There is great appeal to owning one of the giant breeds of dogs. They are very popular due to their kind natures and gentle giant syndromes. However, there are many potential health factors to take into consideration when owning a giant breed. Certain health concerns are more prevalent in larger dogs often due to their large stature, and how this affects their limbs and internal organs. Here are some giant breed health issues.
It’s important to research well to find out about some of the issues that can face large and giant dog breeds. This will enable you to make the best decision for you and means you are always prepared.
Large and giant breed dogs grow up until they are as old as two, and are still not considered fully adult. Growth spurts, just like in adolescent children can cause pain in a juvenile large dog, and can cause a painful condition known as panosteitis which can lead to flare-ups of lameness and occasionally pain. Fortunately, this condition ends naturally once the bones have finished developing, but can be quite uncomfortable in the meantime. Commonly affected breeds include Mastiff’s, Rottweilers and German Shepherds.
Hip dysplasia is one of the more commonly known conditions affecting larger dog breeds, and is generally caused by a genetic predisposition.
Hip dysplasia occurs when the bone and socket that form the hip joint do not develop properly, and cause the hip bone to sit improperly in the socket. The socket and hip bone then begin to rub and cause damage in the hips, resulting in limping and pain.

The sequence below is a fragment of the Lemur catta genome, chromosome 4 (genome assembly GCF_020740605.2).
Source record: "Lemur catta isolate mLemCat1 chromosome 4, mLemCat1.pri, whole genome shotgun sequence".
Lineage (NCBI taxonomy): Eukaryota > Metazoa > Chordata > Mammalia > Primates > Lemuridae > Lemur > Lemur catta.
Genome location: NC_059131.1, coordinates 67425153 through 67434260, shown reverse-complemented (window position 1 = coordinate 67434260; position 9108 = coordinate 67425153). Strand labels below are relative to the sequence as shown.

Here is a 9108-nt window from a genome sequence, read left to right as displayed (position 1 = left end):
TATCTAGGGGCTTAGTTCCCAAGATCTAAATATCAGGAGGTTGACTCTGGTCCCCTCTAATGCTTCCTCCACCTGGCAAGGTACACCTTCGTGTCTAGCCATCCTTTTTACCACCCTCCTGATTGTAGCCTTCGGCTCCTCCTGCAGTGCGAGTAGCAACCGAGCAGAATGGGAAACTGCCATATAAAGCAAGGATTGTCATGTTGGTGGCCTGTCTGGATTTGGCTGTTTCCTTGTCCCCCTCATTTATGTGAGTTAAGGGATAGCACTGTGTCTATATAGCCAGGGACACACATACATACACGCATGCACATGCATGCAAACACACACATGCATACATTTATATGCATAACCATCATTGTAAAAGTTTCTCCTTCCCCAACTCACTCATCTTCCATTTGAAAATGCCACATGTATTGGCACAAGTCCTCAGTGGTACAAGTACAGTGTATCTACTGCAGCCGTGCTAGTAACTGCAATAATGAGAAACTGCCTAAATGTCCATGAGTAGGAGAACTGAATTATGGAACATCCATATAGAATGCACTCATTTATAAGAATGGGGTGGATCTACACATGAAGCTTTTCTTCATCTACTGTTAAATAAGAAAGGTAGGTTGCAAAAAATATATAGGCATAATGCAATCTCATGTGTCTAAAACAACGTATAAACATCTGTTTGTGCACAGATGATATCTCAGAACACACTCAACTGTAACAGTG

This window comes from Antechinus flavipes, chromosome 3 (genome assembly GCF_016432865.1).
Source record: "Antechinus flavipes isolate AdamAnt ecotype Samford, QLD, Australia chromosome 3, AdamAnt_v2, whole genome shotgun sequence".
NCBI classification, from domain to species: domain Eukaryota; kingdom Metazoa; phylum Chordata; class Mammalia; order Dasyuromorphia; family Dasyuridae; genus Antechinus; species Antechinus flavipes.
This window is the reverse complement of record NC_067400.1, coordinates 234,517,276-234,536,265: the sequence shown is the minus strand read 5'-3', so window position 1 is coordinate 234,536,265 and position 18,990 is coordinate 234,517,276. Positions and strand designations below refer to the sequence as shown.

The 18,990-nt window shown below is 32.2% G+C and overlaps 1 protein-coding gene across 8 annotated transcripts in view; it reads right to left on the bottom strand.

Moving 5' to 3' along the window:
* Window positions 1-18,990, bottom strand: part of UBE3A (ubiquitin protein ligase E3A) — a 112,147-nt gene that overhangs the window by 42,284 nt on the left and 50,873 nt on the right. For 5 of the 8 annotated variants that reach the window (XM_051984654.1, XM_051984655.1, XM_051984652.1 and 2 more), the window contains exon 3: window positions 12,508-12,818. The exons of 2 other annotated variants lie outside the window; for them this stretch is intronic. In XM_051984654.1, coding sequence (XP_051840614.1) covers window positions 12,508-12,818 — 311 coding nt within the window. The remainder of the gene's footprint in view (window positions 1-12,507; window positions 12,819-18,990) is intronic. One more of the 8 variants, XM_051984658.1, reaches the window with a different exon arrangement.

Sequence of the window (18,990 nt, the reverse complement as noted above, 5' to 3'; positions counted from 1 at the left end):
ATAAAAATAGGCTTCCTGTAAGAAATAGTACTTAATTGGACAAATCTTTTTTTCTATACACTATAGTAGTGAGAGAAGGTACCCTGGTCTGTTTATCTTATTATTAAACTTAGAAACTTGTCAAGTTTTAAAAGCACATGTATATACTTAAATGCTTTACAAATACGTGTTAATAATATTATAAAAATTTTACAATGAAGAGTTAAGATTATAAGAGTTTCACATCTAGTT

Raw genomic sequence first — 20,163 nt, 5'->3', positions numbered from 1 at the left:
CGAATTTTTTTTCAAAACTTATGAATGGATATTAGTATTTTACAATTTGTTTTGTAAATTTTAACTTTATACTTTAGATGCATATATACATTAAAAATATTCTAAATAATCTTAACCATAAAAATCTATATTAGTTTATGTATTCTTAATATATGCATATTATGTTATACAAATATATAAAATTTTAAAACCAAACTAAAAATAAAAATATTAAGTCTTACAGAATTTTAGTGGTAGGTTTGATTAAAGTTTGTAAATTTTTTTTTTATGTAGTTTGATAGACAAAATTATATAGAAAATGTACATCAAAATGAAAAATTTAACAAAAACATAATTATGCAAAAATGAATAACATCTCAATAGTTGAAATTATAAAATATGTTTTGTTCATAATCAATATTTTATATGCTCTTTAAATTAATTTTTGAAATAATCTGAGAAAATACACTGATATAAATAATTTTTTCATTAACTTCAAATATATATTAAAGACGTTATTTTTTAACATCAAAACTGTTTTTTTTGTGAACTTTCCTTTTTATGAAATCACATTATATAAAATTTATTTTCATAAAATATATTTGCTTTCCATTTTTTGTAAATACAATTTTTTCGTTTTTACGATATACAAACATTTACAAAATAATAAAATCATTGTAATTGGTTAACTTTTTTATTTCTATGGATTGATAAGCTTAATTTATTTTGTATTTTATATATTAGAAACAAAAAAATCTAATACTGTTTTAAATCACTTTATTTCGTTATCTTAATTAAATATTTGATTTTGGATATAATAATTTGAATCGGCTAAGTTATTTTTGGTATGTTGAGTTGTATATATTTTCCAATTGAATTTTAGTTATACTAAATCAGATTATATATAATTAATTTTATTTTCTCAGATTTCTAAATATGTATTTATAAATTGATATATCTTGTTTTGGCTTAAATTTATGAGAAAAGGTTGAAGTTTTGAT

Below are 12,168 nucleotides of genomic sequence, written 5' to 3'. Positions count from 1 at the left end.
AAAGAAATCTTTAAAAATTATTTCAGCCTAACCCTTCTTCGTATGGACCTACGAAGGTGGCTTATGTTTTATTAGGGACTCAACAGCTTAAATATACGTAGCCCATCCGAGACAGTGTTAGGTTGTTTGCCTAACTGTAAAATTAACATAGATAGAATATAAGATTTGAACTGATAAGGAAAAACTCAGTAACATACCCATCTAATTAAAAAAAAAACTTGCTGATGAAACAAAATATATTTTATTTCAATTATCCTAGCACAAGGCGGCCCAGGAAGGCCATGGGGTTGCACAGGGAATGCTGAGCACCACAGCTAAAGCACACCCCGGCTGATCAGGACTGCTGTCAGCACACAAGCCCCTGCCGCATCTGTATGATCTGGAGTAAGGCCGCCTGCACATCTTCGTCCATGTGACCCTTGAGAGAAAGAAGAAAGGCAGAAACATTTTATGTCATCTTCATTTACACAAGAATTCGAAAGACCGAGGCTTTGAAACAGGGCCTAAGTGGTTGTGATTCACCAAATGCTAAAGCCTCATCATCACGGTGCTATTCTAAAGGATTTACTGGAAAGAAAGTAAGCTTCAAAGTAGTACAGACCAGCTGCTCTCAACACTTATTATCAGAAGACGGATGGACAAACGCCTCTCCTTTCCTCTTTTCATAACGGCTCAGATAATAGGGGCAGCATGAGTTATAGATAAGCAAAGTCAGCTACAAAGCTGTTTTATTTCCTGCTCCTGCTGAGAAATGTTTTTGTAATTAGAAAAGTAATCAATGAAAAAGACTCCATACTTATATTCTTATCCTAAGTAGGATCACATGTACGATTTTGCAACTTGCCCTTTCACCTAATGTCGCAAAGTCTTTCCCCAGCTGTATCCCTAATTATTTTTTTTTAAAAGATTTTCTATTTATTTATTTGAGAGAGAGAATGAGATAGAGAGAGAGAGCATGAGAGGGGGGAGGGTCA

The Golden Retriever, German Shepherd and many giant breeds are particularly prone to the condition.
More commonly known as “bloat”, gastric torsion is a life-threatening condition that occurs suddenly, and causes the stomach of the dog to bloat up to a large size and potentially twist around, requiring urgent surgery. Deep-chested breeds are most likely to be affected by the condition at some stage in their lives, and the most commonly affected breeds include the: Great Dane, Irish Wolfhound,Weimaraner, Saint Bernard, and the Newfoundland.
Bleeding and clotting anomalies
Von Willebrand’s disease is a clotting disorder more commonly affecting large and giant breeds. A canine is said to suffer from Von WilleBrand’s disease when the the protein complexes that generate platelet clotting at a wound site in order to heal are absent, or low in number. This means that affected dogs will bleed and bruise easily, and take much longer to heal from such wounds than other dogs. This has implications for the day-to-day lives of the dogs in question, but also means that surgical procedures are potentially highly complex and more risky than normal, even standard procedures such as spay and neuter operations become high-risk if a dog has this condition.The German Shepherd, Golden Retriever and Rottweiler breeds are all known to be particularly prone to the condition.
Screening can be done for this condition, so responsible owners must do their research before looking into one of the above dog breeds as the re